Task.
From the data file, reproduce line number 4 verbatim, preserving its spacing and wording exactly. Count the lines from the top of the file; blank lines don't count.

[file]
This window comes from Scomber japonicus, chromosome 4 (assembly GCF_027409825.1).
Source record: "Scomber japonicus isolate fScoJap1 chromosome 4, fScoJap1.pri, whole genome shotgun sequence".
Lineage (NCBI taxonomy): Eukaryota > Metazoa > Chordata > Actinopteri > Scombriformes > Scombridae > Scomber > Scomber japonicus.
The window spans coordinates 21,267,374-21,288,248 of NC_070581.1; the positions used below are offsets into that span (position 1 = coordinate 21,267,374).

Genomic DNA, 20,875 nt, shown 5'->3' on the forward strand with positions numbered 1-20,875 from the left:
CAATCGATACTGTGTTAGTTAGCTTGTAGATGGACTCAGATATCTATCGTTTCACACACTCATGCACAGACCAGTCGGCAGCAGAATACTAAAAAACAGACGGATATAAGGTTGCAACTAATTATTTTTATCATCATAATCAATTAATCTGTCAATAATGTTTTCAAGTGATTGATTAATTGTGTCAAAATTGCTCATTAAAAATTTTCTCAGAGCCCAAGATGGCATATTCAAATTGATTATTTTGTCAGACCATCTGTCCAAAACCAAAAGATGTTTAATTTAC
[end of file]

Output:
The window spans coordinates 21,267,374-21,288,248 of NC_070581.1; the positions used below are offsets into that span (position 1 = coordinate 21,267,374).